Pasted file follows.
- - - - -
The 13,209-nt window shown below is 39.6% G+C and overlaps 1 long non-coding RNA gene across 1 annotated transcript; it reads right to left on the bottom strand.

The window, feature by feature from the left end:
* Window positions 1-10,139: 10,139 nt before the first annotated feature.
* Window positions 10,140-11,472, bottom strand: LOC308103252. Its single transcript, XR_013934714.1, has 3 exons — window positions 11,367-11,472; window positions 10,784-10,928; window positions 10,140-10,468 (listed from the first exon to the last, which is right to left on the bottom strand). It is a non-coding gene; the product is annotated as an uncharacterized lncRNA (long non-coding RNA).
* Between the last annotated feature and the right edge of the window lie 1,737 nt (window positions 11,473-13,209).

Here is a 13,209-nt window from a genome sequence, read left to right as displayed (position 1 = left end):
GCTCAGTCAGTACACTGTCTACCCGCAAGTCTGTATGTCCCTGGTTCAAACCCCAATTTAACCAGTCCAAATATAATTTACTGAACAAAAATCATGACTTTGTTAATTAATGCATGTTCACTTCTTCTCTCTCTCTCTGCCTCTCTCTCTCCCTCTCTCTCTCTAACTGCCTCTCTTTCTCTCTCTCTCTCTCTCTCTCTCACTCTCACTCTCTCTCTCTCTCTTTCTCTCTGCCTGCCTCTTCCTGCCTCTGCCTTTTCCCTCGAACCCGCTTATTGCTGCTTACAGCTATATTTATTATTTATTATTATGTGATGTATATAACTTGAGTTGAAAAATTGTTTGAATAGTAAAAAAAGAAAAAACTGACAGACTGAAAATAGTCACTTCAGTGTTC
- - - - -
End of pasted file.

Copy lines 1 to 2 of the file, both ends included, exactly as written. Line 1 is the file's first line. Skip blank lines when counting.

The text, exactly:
The 13,209-nt window shown below is 39.6% G+C and overlaps 1 long non-coding RNA gene across 1 annotated transcript; it reads right to left on the bottom strand.

The window, feature by feature from the left end: